Putting its mark on an issue that has garnered national attention, the Missouri senate has approved a measure to amend the Missouri constitution to ban same-sex marriage. The senate's 26-6 vote Monday in favor of the proposed constitutional amendment sent the measure to the house, which has yet to debate its own version. If both chambers pass the same proposal, the question would go on the
ballot in November.
Supporters said that although a state law already specifies that marriage is between a man and a woman, the definition should be clarified in the state constitution so that courts do not recognize gay marriage in Missouri anyway. The proponents cite a recent Massachusetts supreme judicial court decision declaring it unconstitutional in that state to deny gay couples equal marriage rights. "This is fundamentally a defensive action," said senate president pro tem Peter Kinder (R-Cape Girardeau). "This is not something where the majority who will vote for this bill began this fight. We are responding to activist judges on the other side who started this." Opponents said the measure is discriminatory and unnecessary and took time from legislative debate on important issues such as budgets and schools. "It's a discrimination based on gender that is not necessary and takes this discussion to a new low in Missouri," said Sen. Joan Bray (D-St. Louis).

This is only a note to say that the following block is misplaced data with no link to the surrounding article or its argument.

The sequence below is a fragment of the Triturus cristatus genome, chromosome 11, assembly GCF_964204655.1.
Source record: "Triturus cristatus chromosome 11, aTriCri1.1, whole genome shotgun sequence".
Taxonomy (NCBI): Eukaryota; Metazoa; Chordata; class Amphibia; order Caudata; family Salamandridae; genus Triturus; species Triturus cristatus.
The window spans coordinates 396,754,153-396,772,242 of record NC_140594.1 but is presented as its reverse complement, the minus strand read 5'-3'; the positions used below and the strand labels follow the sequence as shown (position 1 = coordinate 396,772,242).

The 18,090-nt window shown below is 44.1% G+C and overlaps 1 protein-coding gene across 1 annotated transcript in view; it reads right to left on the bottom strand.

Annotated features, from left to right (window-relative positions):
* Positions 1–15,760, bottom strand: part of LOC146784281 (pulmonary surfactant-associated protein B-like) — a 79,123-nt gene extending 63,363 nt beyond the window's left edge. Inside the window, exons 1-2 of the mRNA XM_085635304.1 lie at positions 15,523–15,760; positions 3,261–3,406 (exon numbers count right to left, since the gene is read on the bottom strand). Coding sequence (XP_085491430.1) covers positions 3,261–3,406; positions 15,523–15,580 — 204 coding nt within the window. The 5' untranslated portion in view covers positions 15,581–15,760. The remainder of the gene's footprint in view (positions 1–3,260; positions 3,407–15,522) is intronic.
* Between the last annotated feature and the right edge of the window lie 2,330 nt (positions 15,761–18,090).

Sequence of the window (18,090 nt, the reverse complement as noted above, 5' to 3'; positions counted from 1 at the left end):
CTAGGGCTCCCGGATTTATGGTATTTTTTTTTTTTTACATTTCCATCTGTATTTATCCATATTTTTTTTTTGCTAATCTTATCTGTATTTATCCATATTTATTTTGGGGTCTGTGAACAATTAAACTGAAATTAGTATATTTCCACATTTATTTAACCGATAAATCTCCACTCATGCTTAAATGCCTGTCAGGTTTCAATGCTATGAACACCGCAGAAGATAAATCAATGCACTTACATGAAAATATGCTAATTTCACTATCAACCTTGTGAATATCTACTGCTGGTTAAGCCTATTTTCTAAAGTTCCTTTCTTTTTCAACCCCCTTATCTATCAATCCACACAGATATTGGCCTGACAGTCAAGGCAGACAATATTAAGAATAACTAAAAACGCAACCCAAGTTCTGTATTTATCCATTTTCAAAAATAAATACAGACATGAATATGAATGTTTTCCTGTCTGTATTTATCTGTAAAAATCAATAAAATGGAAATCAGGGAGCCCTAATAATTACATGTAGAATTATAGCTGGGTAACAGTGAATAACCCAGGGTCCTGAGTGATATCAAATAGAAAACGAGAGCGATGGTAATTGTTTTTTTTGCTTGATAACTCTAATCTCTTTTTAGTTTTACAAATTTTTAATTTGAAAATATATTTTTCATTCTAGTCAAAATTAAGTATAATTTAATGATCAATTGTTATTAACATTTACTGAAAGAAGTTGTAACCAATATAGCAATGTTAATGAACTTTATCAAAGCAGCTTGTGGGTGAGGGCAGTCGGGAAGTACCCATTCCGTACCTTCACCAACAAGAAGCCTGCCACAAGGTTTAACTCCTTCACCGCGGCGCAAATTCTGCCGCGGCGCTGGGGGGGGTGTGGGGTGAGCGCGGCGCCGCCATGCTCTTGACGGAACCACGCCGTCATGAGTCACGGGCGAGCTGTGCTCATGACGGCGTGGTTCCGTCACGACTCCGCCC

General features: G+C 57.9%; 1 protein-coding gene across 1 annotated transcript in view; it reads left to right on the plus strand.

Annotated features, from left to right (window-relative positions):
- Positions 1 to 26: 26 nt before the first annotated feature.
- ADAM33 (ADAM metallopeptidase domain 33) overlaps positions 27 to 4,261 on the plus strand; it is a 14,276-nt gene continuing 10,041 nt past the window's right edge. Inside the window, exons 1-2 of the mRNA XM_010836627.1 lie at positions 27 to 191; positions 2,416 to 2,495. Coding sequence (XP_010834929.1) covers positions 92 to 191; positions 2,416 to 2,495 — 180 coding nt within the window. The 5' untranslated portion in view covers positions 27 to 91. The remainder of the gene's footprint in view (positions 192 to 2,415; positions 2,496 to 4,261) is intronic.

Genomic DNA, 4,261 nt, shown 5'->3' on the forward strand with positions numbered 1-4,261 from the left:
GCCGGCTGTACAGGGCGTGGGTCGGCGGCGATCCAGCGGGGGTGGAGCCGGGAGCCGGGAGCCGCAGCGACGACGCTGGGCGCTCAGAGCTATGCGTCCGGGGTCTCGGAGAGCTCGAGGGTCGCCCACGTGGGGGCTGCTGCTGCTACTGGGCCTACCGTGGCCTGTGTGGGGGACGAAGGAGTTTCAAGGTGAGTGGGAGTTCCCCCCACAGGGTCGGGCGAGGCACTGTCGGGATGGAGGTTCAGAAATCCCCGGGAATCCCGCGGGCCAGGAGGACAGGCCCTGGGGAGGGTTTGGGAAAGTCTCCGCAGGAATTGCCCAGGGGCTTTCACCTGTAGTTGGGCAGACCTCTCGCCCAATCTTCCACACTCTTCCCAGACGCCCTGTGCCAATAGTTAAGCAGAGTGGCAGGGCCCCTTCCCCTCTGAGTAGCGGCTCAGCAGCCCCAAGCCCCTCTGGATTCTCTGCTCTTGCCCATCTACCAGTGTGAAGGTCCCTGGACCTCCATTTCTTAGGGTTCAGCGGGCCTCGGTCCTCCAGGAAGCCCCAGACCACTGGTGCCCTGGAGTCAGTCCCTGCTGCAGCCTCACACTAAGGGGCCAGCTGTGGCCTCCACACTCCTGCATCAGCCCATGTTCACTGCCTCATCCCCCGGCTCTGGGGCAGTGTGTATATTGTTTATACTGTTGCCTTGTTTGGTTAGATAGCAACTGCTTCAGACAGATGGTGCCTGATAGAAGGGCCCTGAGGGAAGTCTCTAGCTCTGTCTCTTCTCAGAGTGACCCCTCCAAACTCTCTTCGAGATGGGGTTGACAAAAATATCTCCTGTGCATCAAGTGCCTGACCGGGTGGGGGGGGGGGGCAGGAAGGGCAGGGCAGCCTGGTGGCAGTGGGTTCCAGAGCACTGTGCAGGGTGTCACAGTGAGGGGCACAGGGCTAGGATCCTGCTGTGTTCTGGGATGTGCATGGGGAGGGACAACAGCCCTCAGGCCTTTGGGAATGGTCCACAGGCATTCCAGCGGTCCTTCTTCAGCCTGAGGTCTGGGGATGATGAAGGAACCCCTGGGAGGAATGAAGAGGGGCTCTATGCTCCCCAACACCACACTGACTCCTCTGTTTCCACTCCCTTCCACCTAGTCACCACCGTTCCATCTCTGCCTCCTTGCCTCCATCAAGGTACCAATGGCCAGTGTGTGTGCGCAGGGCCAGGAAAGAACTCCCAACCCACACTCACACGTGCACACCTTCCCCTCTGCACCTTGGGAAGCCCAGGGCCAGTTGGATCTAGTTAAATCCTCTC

Sen. Sarah Steelman (R-Rolla) sponsored the resolution, which would add one sentence to the Missouri constitution: "That to be valid and recognized in this state, a marriage shall exist only between a man and a woman." Missouri law already declares it state policy "to recognize marriage only between a man and a woman" and specifically to not recognize same-sex marriages, even if performed in a state where they are legal.